What to Expect After Laparoscopic Surgery

It’s important to be prepared and informed about what you may experience after you undergo laparoscopic surgery. Read about what you can expect in the days following your surgery.

Day 0 – Afternoon and Evening of Your Surgery Day

• You’ll begin your breathing and leg exercises, under the guidance of your occupational therapist.
• In most cases, you will be offered a clear liquid diet within hours of surgery. In rare cases—and typically when you have an existing bowel obstruction—you may wake up with a tube running from your nose into your stomach to empty your stomach contents.
• You’ll sit up in a chair and walk a short distance.

Day 1 – The First Day After Your Surgery

• You’ll be allowed thicker liquids and some solid foods today; be sure to only drink or eat as much as is comfortable.
• Avoid drinking carbonated drinks.
• If you feel nauseous, don’t eat or drink for about an hour and the nausea may subside. If it does not, request medication for nausea.
• You’ll begin taking your pain medication orally, rather than through an IV. Be sure to ask for another dose of medication as soon as your pain begins to return; try not to wait until you’re in severe pain.
• Continue doing your breathing exercises each hour.
• At least five times per day, make sure to get out of bed and walk as much as you can. Moving around provides many benefits, including reducing your pain, reducing muscle spasms, improving blood flow in your legs and helping your breathing.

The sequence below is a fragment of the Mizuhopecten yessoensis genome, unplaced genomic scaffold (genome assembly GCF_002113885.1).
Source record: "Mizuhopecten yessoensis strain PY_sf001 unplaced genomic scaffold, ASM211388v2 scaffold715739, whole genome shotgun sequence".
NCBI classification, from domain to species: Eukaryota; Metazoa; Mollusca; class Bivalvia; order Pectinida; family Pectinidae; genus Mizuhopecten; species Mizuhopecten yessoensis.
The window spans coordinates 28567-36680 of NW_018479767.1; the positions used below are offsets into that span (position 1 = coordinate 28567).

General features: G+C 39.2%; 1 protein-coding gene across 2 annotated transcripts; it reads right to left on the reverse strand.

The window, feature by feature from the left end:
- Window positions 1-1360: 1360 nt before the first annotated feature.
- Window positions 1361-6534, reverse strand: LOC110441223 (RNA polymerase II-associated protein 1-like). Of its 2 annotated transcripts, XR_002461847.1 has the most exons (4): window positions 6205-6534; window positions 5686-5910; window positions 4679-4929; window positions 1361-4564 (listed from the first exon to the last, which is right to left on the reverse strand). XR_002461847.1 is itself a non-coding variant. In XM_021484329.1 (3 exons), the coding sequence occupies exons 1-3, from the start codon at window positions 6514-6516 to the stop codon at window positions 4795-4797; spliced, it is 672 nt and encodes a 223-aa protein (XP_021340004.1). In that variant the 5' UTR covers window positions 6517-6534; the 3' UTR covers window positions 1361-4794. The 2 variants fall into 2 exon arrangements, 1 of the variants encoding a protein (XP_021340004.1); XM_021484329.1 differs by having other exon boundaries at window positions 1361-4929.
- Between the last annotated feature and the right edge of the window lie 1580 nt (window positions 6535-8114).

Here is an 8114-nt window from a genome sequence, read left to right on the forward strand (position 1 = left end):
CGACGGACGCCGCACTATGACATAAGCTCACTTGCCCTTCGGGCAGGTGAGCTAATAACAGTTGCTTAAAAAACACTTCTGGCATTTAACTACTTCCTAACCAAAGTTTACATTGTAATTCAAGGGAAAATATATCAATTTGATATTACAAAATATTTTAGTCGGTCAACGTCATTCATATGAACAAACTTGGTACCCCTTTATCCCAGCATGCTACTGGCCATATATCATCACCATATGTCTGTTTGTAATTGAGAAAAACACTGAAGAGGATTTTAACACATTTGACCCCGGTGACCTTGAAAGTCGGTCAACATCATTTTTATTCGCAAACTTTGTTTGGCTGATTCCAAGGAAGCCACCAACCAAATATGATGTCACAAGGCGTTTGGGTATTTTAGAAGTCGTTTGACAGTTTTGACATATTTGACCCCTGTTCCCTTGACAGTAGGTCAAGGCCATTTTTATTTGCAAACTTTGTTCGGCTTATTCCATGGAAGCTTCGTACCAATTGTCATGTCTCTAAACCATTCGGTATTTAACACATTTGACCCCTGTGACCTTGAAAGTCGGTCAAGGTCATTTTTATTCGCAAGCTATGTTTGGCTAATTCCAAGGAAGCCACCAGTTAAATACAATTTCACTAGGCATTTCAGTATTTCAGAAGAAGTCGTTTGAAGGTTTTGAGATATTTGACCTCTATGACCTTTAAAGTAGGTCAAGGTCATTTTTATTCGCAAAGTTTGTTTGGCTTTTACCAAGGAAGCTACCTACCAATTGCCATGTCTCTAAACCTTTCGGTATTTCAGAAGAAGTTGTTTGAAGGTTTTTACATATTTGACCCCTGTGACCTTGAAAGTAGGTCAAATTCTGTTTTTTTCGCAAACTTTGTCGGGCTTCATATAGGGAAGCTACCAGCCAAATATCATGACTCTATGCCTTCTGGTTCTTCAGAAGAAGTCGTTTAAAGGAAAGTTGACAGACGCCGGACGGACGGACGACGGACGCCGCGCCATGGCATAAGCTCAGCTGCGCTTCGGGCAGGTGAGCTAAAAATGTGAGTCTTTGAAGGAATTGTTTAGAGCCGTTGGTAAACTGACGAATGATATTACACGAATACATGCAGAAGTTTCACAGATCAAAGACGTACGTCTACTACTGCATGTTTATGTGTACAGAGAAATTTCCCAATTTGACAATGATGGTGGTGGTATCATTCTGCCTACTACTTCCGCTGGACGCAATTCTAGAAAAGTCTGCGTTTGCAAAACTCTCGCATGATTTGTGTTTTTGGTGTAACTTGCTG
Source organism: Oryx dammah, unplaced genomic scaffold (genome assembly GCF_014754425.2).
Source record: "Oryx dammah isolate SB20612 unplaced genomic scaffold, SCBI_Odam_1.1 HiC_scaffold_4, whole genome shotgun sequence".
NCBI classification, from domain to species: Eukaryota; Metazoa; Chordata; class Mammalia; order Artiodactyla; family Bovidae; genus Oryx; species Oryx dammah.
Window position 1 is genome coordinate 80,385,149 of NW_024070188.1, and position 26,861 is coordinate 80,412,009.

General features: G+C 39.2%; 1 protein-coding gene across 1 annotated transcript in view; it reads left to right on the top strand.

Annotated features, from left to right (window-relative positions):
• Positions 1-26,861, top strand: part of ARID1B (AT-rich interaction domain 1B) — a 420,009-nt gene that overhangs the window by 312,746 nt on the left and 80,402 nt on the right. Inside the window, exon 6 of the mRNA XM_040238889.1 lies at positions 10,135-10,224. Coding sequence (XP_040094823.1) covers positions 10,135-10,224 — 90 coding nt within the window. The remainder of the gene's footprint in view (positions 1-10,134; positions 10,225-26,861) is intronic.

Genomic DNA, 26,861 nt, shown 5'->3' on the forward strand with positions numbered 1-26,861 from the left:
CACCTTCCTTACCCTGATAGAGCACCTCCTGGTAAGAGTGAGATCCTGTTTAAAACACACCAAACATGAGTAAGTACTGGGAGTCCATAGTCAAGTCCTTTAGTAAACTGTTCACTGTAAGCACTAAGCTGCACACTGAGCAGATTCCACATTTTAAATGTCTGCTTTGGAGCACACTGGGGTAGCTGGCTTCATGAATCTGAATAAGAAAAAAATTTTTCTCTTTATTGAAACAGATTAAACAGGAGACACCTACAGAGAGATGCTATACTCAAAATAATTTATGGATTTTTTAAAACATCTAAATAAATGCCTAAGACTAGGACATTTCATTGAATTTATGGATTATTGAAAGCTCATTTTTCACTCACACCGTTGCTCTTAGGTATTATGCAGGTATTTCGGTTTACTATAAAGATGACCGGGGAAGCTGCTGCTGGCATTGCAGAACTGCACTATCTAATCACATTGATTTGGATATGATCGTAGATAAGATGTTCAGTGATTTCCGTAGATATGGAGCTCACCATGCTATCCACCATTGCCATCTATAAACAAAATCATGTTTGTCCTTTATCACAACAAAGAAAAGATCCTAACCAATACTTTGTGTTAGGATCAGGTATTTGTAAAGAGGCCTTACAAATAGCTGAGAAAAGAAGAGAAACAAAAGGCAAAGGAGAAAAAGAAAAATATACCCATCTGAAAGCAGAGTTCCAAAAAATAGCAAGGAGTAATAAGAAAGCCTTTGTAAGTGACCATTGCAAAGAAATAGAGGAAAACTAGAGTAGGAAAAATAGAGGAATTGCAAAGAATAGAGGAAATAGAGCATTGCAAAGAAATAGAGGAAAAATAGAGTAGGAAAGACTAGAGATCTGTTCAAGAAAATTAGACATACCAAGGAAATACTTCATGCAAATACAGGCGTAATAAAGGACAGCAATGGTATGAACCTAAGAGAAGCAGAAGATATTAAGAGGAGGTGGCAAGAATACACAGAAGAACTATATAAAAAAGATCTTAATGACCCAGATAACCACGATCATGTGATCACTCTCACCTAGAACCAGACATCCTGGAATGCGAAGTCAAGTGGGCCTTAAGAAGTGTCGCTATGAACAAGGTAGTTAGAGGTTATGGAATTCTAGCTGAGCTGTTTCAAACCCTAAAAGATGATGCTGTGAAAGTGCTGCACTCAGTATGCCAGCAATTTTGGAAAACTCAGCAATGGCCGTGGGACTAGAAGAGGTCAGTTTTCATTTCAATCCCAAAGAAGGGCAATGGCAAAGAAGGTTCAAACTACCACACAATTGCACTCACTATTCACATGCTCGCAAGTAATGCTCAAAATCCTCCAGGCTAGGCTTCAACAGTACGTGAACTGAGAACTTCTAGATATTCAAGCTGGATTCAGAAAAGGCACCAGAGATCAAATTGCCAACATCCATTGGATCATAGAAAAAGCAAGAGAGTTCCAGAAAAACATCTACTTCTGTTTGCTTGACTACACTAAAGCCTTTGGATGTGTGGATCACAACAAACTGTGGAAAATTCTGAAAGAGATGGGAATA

• If you have a drain in your side, this will probably be removed today.

Day 2 – The Second Day After Your Surgery

• If you’ve been able to drink liquids, your intravenous fluids will be stopped today.
• You’ll be eating some solid food.
• You’ll continue to take oral pain medication.
• Continue to walk as much as possible and complete your exercises.
• You may be able to return home today.

Day 3 – The Third Day After Your Surgery

If you’re able to do everything from Day 2, you will likely be returning home today. If not, don’t worry. Everyone is different, and it’s important that you remain in the hospital as long as is necessary to help you on your road to a healthy recovery.


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